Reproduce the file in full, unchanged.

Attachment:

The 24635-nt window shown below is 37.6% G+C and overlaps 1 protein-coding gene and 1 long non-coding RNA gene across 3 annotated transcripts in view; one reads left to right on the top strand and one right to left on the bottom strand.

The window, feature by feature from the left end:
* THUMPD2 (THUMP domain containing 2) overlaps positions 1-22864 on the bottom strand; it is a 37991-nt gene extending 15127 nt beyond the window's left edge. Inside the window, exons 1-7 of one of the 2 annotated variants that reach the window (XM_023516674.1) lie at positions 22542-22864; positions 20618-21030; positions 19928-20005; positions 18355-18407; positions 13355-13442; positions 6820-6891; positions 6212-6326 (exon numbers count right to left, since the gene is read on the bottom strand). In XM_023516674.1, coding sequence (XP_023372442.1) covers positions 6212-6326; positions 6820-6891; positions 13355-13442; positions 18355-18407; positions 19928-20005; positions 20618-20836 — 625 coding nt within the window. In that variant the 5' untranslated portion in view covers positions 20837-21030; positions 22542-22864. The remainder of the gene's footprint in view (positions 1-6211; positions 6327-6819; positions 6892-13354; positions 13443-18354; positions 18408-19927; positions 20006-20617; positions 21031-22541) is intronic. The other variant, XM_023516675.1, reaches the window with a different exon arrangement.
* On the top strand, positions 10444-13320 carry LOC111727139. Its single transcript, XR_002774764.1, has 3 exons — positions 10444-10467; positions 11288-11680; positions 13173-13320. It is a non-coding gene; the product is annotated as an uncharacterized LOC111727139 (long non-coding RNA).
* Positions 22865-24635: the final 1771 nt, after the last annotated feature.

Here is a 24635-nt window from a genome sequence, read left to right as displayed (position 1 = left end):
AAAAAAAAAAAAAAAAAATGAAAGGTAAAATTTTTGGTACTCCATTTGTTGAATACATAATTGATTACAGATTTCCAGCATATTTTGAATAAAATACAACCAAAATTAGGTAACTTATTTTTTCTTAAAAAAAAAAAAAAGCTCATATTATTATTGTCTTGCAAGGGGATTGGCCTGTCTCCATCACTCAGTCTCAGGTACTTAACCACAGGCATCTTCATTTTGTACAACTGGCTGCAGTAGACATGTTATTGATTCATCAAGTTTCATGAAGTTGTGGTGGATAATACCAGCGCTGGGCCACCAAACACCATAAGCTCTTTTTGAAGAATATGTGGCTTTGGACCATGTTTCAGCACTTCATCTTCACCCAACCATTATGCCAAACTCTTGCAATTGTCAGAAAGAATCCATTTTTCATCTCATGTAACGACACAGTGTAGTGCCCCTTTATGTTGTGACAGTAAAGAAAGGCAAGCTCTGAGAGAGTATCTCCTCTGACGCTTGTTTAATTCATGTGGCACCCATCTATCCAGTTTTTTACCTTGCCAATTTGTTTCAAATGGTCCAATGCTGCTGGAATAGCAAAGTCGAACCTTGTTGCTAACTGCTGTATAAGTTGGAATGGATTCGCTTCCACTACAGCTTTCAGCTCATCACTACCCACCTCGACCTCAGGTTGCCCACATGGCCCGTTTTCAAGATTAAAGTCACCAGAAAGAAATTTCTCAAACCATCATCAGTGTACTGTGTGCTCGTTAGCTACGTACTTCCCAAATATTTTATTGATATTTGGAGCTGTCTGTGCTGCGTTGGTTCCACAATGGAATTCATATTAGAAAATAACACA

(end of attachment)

The 24635-nt window shown below is 37.6% G+C and overlaps 1 protein-coding gene and 1 long non-coding RNA gene across 3 annotated transcripts in view; one reads left to right on the top strand and one right to left on the bottom strand.

The window, feature by feature from the left end:
* THUMPD2 (THUMP domain containing 2) overlaps positions 1-22864 on the bottom strand; it is a 37991-nt gene extending 15127 nt beyond the window's left edge. Inside the window, exons 1-7 of one of the 2 annotated variants that reach the window (XM_023516674.1) lie at positions 22542-22864; positions 20618-21030; positions 19928-20005; positions 18355-18407; positions 13355-13442; positions 6820-6891; positions 6212-6326 (exon numbers count right to left, since the gene is read on the bottom strand). In XM_023516674.1, coding sequence (XP_023372442.1) covers positions 6212-6326; positions 6820-6891; positions 13355-13442; positions 18355-18407; positions 19928-20005; positions 20618-20836 — 625 coding nt within the window. In that variant the 5' untranslated portion in view covers positions 20837-21030; positions 22542-22864. The remainder of the gene's footprint in view (positions 1-6211; positions 6327-6819; positions 6892-13354; positions 13443-18354; positions 18408-19927; positions 20006-20617; positions 21031-22541) is intronic. The other variant, XM_023516675.1, reaches the window with a different exon arrangement.
* On the top strand, positions 10444-13320 carry LOC111727139. Its single transcript, XR_002774764.1, has 3 exons — positions 10444-10467; positions 11288-11680; positions 13173-13320. It is a non-coding gene; the product is annotated as an uncharacterized LOC111727139 (long non-coding RNA).
* Positions 22865-24635: the final 1771 nt, after the last annotated feature.

Here is a 24635-nt window from a genome sequence, read left to right as displayed (position 1 = left end):
AAAAAAAAAAAAAAAAAATGAAAGGTAAAATTTTTGGTACTCCATTTGTTGAATACATAATTGATTACAGATTTCCAGCATATTTTGAATAAAATACAACCAAAATTAGGTAACTTATTTTTTCTTAAAAAAAAAAAAAAGCTCATATTATTATTGTCTTGCAAGGGGATTGGCCTGTCTCCATCACTCAGTCTCAGGTACTTAACCACAGGCATCTTCATTTTGTACAACTGGCTGCAGTAGACATGTTATTGATTCATCAAGTTTCATGAAGTTGTGGTGGATAATACCAGCGCTGGGCCACCAAACACCATAAGCTCTTTTTGAAGAATATGTGGCTTTGGACCATGTTTCAGCACTTCATCTTCACCCAACCATTATGCCAAACTCTTGCAATTGTCAGAAAGAATCCATTTTTCATCTCATGTAACGACACAGTGTAGTGCCCCTTTATGTTGTGACAGTAAAGAAAGGCAAGCTCTGAGAGAGTATCTCCTCTGACGCTTGTTTAATTCATGTGGCACCCATCTATCCAGTTTTTTACCTTGCCAATTTGTTTCAAATGGTCCAATGCTGCTGGAATAGCAAAGTCGAACCTTGTTGCTAACTGCTGTATAAGTTGGAATGGATTCGCTTCCACTACAGCTTTCAGCTCATCACTACCCACCTCGACCTCAGGTTGCCCACATGGCCCGTTTTCAAGATTAAAGTCACCAGAAAGAAATTTCTCAAACCATCATCAGTGTACTGTGTGCTCGTTAGCTACGTACTTCCCAAATATTTTATTGATATTTGGAGCTGTCTGTGCTGCGTTGGTTCCACAATGGAATTCATATTAGAAAATAACACA